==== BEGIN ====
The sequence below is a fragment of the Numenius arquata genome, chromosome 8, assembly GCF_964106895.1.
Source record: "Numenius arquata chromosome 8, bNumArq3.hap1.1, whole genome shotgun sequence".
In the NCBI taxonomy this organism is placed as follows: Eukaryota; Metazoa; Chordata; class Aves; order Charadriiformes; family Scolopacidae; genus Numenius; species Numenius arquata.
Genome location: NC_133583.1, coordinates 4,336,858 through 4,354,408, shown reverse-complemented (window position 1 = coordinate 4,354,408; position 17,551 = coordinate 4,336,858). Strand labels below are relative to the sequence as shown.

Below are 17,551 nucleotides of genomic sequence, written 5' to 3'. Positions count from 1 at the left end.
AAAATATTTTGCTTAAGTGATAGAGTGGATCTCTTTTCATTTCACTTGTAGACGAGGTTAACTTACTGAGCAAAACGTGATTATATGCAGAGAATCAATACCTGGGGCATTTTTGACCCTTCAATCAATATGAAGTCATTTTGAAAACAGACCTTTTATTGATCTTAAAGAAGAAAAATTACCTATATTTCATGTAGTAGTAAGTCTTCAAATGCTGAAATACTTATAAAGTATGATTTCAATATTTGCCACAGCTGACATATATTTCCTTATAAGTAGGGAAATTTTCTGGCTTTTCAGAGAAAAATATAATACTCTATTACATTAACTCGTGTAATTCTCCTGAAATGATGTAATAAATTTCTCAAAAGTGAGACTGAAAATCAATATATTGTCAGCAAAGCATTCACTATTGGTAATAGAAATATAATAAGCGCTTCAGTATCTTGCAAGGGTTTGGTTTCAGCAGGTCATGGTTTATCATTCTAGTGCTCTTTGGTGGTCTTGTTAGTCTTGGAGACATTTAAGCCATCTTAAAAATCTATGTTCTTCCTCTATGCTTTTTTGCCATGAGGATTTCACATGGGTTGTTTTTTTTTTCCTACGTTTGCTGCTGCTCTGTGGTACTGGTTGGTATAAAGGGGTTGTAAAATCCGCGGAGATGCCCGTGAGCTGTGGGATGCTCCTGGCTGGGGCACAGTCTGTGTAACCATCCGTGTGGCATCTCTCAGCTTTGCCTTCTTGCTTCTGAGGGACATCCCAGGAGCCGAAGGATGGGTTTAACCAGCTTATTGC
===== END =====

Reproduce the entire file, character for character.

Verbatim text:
The sequence below is a fragment of the Numenius arquata genome, chromosome 8, assembly GCF_964106895.1.
Source record: "Numenius arquata chromosome 8, bNumArq3.hap1.1, whole genome shotgun sequence".
In the NCBI taxonomy this organism is placed as follows: Eukaryota; Metazoa; Chordata; class Aves; order Charadriiformes; family Scolopacidae; genus Numenius; species Numenius arquata.
Genome location: NC_133583.1, coordinates 4,336,858 through 4,354,408, shown reverse-complemented (window position 1 = coordinate 4,354,408; position 17,551 = coordinate 4,336,858). Strand labels below are relative to the sequence as shown.

Below are 17,551 nucleotides of genomic sequence, written 5' to 3'. Positions count from 1 at the left end.
AAAATATTTTGCTTAAGTGATAGAGTGGATCTCTTTTCATTTCACTTGTAGACGAGGTTAACTTACTGAGCAAAACGTGATTATATGCAGAGAATCAATACCTGGGGCATTTTTGACCCTTCAATCAATATGAAGTCATTTTGAAAACAGACCTTTTATTGATCTTAAAGAAGAAAAATTACCTATATTTCATGTAGTAGTAAGTCTTCAAATGCTGAAATACTTATAAAGTATGATTTCAATATTTGCCACAGCTGACATATATTTCCTTATAAGTAGGGAAATTTTCTGGCTTTTCAGAGAAAAATATAATACTCTATTACATTAACTCGTGTAATTCTCCTGAAATGATGTAATAAATTTCTCAAAAGTGAGACTGAAAATCAATATATTGTCAGCAAAGCATTCACTATTGGTAATAGAAATATAATAAGCGCTTCAGTATCTTGCAAGGGTTTGGTTTCAGCAGGTCATGGTTTATCATTCTAGTGCTCTTTGGTGGTCTTGTTAGTCTTGGAGACATTTAAGCCATCTTAAAAATCTATGTTCTTCCTCTATGCTTTTTTGCCATGAGGATTTCACATGGGTTGTTTTTTTTTTCCTACGTTTGCTGCTGCTCTGTGGTACTGGTTGGTATAAAGGGGTTGTAAAATCCGCGGAGATGCCCGTGAGCTGTGGGATGCTCCTGGCTGGGGCACAGTCTGTGTAACCATCCGTGTGGCATCTCTCAGCTTTGCCTTCTTGCTTCTGAGGGACATCCCAGGAGCCGAAGGATGGGTTTAACCAGCTTATTGC